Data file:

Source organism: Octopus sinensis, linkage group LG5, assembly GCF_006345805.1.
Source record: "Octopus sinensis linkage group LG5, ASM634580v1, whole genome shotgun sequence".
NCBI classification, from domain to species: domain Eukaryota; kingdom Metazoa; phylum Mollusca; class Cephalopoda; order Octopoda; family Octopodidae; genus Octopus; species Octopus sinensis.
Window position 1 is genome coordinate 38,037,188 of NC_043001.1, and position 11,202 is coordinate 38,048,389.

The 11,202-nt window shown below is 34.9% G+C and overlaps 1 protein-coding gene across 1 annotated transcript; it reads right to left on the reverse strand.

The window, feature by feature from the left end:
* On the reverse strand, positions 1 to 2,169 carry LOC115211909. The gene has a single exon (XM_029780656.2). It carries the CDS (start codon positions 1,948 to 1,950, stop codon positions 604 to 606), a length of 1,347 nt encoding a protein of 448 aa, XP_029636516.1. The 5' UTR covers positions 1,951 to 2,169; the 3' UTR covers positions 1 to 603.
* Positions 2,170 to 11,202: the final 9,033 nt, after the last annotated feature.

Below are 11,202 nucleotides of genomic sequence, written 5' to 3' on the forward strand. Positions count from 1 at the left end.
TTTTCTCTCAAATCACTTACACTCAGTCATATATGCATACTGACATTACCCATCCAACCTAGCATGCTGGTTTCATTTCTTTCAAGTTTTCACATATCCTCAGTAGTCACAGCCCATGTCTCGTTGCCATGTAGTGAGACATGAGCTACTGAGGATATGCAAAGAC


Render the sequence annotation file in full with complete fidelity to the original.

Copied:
Source organism: Octopus sinensis, linkage group LG5, assembly GCF_006345805.1.
Source record: "Octopus sinensis linkage group LG5, ASM634580v1, whole genome shotgun sequence".
NCBI classification, from domain to species: domain Eukaryota; kingdom Metazoa; phylum Mollusca; class Cephalopoda; order Octopoda; family Octopodidae; genus Octopus; species Octopus sinensis.
Window position 1 is genome coordinate 38,037,188 of NC_043001.1, and position 11,202 is coordinate 38,048,389.

The 11,202-nt window shown below is 34.9% G+C and overlaps 1 protein-coding gene across 1 annotated transcript; it reads right to left on the reverse strand.

The window, feature by feature from the left end:
* On the reverse strand, positions 1 to 2,169 carry LOC115211909. The gene has a single exon (XM_029780656.2). It carries the CDS (start codon positions 1,948 to 1,950, stop codon positions 604 to 606), a length of 1,347 nt encoding a protein of 448 aa, XP_029636516.1. The 5' UTR covers positions 1,951 to 2,169; the 3' UTR covers positions 1 to 603.
* Positions 2,170 to 11,202: the final 9,033 nt, after the last annotated feature.

Below are 11,202 nucleotides of genomic sequence, written 5' to 3' on the forward strand. Positions count from 1 at the left end.
TTTTCTCTCAAATCACTTACACTCAGTCATATATGCATACTGACATTACCCATCCAACCTAGCATGCTGGTTTCATTTCTTTCAAGTTTTCACATATCCTCAGTAGTCACAGCCCATGTCTCGTTGCCATGTAGTGAGACATGAGCTACTGAGGATATGCAAAGAC